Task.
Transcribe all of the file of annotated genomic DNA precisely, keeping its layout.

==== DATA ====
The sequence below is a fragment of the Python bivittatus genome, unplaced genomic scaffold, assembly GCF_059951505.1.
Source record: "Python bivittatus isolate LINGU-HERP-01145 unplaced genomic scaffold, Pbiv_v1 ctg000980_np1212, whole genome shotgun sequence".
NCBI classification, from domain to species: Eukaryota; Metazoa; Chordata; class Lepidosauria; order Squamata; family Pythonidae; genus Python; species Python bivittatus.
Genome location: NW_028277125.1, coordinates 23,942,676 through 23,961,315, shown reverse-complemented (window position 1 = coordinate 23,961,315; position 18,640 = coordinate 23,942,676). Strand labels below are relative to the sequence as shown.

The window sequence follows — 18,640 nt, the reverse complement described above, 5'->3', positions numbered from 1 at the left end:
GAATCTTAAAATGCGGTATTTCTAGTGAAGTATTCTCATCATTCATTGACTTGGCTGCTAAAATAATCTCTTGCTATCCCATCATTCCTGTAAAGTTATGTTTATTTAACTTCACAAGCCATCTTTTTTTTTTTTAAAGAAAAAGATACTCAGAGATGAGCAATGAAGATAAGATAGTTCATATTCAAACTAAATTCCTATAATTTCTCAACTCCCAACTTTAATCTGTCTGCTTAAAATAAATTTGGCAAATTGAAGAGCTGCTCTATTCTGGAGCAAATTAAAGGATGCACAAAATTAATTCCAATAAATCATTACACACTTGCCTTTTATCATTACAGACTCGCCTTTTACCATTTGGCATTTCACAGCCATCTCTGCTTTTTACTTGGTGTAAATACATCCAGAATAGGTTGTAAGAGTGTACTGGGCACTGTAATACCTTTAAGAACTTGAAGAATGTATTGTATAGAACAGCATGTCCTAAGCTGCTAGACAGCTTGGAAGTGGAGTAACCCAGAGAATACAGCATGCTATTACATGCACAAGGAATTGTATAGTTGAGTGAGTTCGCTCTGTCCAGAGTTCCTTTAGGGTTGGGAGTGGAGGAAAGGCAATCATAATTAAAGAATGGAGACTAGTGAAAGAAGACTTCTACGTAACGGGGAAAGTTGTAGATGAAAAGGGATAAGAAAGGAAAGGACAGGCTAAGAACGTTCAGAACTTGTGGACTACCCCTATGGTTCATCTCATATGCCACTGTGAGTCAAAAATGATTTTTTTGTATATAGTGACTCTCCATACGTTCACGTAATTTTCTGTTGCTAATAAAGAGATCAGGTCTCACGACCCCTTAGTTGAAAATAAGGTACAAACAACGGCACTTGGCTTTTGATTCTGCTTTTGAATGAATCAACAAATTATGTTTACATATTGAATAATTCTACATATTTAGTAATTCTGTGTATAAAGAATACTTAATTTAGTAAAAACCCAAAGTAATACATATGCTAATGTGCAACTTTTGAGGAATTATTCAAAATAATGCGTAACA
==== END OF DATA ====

The sequence below is a fragment of the Python bivittatus genome, unplaced genomic scaffold, assembly GCF_059951505.1.
Source record: "Python bivittatus isolate LINGU-HERP-01145 unplaced genomic scaffold, Pbiv_v1 ctg000980_np1212, whole genome shotgun sequence".
NCBI classification, from domain to species: Eukaryota; Metazoa; Chordata; class Lepidosauria; order Squamata; family Pythonidae; genus Python; species Python bivittatus.
Genome location: NW_028277125.1, coordinates 23,942,676 through 23,961,315, shown reverse-complemented (window position 1 = coordinate 23,961,315; position 18,640 = coordinate 23,942,676). Strand labels below are relative to the sequence as shown.

The window sequence follows — 18,640 nt, the reverse complement described above, 5'->3', positions numbered from 1 at the left end:
GAATCTTAAAATGCGGTATTTCTAGTGAAGTATTCTCATCATTCATTGACTTGGCTGCTAAAATAATCTCTTGCTATCCCATCATTCCTGTAAAGTTATGTTTATTTAACTTCACAAGCCATCTTTTTTTTTTTTAAAGAAAAAGATACTCAGAGATGAGCAATGAAGATAAGATAGTTCATATTCAAACTAAATTCCTATAATTTCTCAACTCCCAACTTTAATCTGTCTGCTTAAAATAAATTTGGCAAATTGAAGAGCTGCTCTATTCTGGAGCAAATTAAAGGATGCACAAAATTAATTCCAATAAATCATTACACACTTGCCTTTTATCATTACAGACTCGCCTTTTACCATTTGGCATTTCACAGCCATCTCTGCTTTTTACTTGGTGTAAATACATCCAGAATAGGTTGTAAGAGTGTACTGGGCACTGTAATACCTTTAAGAACTTGAAGAATGTATTGTATAGAACAGCATGTCCTAAGCTGCTAGACAGCTTGGAAGTGGAGTAACCCAGAGAATACAGCATGCTATTACATGCACAAGGAATTGTATAGTTGAGTGAGTTCGCTCTGTCCAGAGTTCCTTTAGGGTTGGGAGTGGAGGAAAGGCAATCATAATTAAAGAATGGAGACTAGTGAAAGAAGACTTCTACGTAACGGGGAAAGTTGTAGATGAAAAGGGATAAGAAAGGAAAGGACAGGCTAAGAACGTTCAGAACTTGTGGACTACCCCTATGGTTCATCTCATATGCCACTGTGAGTCAAAAATGATTTTTTTGTATATAGTGACTCTCCATACGTTCACGTAATTTTCTGTTGCTAATAAAGAGATCAGGTCTCACGACCCCTTAGTTGAAAATAAGGTACAAACAACGGCACTTGGCTTTTGATTCTGCTTTTGAATGAATCAACAAATTATGTTTACATATTGAATAATTCTACATATTTAGTAATTCTGTGTATAAAGAATACTTAATTTAGTAAAAACCCAAAGTAATACATATGCTAATGTGCAACTTTTGAGGAATTATTCAAAATAATGCGTAACA